Fresh Milk Row, This Time In Tamil Nadu

In Tamil Nadu a three-tier dairy cooperative system is functioning effectively since 1981.


In a fresh flashpoint involving India’s dairy corporations, Tamil Nadu’s Chief Minister MK Stalin on Thursday asked Union Home Minister Amit Shah to instruct the Gujarat-based dairy behemoth Amul to cease milk procurement activities in Tamil Nadu immediately.

In a letter to Mr Shah, Mr Stalin expressed concerns about the implications of milk collection by the Kaira District Cooperative Milk Producers’ Union, commonly known as Amul, in Tamil Nadu’s dairy producing regions which could affect Aavin, the Tamil Nadu Co-operative Milk Producers Federation.

The Tamil Nadu government recently discovered that Amul has been using its multi-state cooperative license to establish chilling centres and a processing plant in Krishnagiri district, according to Mr Stalin.

He added that Amul intends to procure milk via Farmer Producer Organizations (FPOs) and Self Help Groups (SHGs) in Krishnagiri, Dharmapuri, Vellore, Ranipet, Tirupathur, Kancheepuram, and Tiruvallur districts in Tamil Nadu.

The Chief Minister stressed that it has been standard practise to allow cooperatives to prosper without encroaching on each other’s dairy producing areas.

Such cross-procurement contravenes the spirit of ‘Operation White Flood’ and could worsen the current milk shortage in the country, affecting consumers, he said, and pointed out that Amul’s actions infringe on the dairy producing area of Aavin.

“It has been a norm in India to let cooperatives thrive without infringing on each other’s milk-shed area. Such cross-procurement goes against the spirit of ‘Operation White Flood’ and will exacerbate problems for the consumers given the prevailing milk shortage scenario in the country. This act of Amul infringes on Aavin’s milk shed area which has been nurtured in true cooperative spirit over decades,” the Chief Minister wrote.

Mr Stalin voiced concerns that this move by Amul would foster unhealthy competition among cooperatives involved in procuring and marketing milk and dairy products.

“Regional cooperatives have been the cornerstone of dairy development in the states and they are better equipped to interact with and support producers, as well as to protect consumers from arbitrary price increases,” he wrote.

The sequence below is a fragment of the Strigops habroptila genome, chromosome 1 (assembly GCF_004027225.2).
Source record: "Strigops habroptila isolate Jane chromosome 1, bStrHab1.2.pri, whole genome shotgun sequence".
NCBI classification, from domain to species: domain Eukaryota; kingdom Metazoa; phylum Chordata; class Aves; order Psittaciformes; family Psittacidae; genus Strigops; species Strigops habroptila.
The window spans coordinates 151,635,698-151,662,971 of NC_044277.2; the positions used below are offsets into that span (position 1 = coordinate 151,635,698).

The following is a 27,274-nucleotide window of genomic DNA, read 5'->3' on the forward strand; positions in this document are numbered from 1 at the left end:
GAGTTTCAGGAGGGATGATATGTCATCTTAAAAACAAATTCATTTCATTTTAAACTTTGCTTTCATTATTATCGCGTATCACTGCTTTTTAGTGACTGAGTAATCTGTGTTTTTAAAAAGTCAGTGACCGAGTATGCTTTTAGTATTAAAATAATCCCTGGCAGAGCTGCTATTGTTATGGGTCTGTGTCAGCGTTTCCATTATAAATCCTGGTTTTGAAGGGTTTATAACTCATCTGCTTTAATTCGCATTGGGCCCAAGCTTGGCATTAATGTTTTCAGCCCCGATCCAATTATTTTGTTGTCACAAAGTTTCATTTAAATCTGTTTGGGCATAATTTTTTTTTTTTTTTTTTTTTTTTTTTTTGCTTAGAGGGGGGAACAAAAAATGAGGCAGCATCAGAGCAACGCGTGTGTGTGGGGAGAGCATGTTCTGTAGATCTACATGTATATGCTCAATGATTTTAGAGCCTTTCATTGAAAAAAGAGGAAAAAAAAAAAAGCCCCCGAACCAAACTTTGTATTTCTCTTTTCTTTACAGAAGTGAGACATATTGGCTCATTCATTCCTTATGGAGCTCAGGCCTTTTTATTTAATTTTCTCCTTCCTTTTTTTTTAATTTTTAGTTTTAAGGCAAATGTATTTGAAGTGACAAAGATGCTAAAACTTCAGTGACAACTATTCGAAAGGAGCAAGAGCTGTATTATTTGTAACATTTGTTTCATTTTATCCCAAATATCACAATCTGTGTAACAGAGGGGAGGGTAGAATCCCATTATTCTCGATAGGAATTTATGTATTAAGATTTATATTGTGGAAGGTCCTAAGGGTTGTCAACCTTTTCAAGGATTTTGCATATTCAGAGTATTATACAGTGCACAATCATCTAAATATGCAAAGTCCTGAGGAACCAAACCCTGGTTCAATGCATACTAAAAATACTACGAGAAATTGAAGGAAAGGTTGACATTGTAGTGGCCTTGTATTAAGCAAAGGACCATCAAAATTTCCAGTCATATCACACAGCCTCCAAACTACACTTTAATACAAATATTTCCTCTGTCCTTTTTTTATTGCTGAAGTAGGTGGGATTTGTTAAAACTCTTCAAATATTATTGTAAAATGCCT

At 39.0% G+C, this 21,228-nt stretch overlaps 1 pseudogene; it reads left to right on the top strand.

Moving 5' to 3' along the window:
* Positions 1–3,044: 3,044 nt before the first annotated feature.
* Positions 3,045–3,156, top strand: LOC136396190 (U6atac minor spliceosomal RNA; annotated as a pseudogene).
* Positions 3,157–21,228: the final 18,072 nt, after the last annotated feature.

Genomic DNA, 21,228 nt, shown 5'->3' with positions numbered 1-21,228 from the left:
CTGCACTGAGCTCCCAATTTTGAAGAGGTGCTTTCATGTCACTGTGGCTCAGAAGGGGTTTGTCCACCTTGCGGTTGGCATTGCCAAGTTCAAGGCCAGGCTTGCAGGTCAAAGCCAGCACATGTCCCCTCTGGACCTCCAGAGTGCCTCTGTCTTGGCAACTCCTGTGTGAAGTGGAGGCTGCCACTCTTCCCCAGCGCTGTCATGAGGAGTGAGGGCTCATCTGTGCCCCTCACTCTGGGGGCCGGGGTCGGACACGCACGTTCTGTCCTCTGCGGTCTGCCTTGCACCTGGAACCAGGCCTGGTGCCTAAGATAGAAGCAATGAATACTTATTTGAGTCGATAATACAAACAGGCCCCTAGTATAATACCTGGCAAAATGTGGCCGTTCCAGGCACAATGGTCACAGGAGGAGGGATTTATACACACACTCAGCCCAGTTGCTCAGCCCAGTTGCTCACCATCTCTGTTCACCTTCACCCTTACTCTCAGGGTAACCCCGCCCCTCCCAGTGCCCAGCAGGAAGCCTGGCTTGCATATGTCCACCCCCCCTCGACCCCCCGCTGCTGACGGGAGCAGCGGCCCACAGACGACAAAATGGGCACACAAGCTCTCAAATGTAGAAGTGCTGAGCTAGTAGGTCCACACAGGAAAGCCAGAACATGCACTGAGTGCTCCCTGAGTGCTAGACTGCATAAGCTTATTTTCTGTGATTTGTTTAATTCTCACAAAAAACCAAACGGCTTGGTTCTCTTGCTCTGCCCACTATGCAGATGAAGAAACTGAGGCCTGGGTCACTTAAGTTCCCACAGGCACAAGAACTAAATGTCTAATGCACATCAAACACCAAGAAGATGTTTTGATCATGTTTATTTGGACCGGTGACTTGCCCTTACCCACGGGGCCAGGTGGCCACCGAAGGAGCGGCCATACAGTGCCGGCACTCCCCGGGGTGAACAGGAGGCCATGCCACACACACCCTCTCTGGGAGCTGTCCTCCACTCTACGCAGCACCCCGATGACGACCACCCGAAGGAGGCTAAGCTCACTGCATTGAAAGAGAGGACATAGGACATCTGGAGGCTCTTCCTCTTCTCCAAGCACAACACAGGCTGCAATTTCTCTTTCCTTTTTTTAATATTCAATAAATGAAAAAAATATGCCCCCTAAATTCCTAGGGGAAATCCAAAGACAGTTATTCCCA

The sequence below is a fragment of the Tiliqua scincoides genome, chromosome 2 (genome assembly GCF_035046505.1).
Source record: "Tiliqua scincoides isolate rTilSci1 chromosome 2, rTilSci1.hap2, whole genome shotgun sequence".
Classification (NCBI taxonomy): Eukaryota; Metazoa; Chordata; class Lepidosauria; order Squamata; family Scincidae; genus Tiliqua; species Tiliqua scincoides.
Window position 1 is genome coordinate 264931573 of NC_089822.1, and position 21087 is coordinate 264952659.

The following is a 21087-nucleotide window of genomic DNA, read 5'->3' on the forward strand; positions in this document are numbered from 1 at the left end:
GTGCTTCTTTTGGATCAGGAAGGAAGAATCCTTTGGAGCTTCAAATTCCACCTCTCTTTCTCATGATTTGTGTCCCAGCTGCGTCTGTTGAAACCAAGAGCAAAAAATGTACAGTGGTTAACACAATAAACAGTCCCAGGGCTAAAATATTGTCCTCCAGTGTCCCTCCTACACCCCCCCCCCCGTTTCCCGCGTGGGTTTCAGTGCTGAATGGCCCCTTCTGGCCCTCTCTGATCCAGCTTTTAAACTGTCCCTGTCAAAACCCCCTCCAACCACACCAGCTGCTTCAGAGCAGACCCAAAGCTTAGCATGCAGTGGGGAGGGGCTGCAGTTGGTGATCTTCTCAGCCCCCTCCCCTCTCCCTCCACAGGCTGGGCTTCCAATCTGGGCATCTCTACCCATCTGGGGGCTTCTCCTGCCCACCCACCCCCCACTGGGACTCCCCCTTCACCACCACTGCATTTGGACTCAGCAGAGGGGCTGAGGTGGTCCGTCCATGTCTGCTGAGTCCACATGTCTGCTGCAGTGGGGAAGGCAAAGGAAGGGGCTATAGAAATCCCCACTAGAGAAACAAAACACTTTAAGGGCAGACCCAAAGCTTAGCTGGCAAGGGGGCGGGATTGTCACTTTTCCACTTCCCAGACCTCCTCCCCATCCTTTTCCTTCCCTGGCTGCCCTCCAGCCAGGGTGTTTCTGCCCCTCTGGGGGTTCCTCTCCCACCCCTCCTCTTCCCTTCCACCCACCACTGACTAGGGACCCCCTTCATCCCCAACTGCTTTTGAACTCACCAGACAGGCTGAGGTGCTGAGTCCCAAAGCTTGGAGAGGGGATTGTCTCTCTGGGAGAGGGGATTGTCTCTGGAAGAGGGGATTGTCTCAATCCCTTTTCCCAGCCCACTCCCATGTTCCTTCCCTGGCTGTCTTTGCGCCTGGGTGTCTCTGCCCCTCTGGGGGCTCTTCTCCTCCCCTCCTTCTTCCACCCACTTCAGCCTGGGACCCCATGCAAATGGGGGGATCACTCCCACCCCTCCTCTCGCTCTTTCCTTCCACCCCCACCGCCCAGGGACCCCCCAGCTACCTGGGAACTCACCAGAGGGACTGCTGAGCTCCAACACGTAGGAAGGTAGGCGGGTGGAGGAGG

“Hence, I request your immediate intervention to direct Amul to cease milk procurement from the dairy producing area of Aavin in Tamil Nadu immediately,” Mr Stalin stated.

Mr Stalin clarified that until now, Amul only sold its products in Tamil Nadu through its outlets. He pointed out that Tamil Nadu, like other states with robust dairy cooperatives, has effectively maintained a three-tier dairy cooperative system since 1981 for the benefit of rural milk producers and consumers.

According to Mr Stalin, “Aavin, our apex cooperative marketing federation, oversees 9,673 Milk Producers Co-operative Societies in rural areas. They procure 35 LLPD of milk from about 450,000 members. This arrangement guarantees milk producers uniform and profitable prices throughout the year.”

Aavin also offers various resources such as cattle feed, fodder, mineral mixtures, and animal health care and breeding services to enhance and maintain milk production in Tamil Nadu. Moreover, it ensures the supply of high-quality milk and dairy products to consumers at some of the country’s lowest prices. Therefore, Aavin plays a crucial role in improving the livelihoods of rural milk producers and in meeting consumers’ nutritional needs, he wrote.

Last month, before the Karnataka elections, a political controversy had erupted when Amul announced its plans to enter the Bengaluru market with its milk and curd products.

The then opposition parties, Congress and JD-S, opposed the move, claiming that it would harm the interests of the local dairy farmers and the state-owned Nandini brand, which is run by the Karnataka Milk Federation (KMF).

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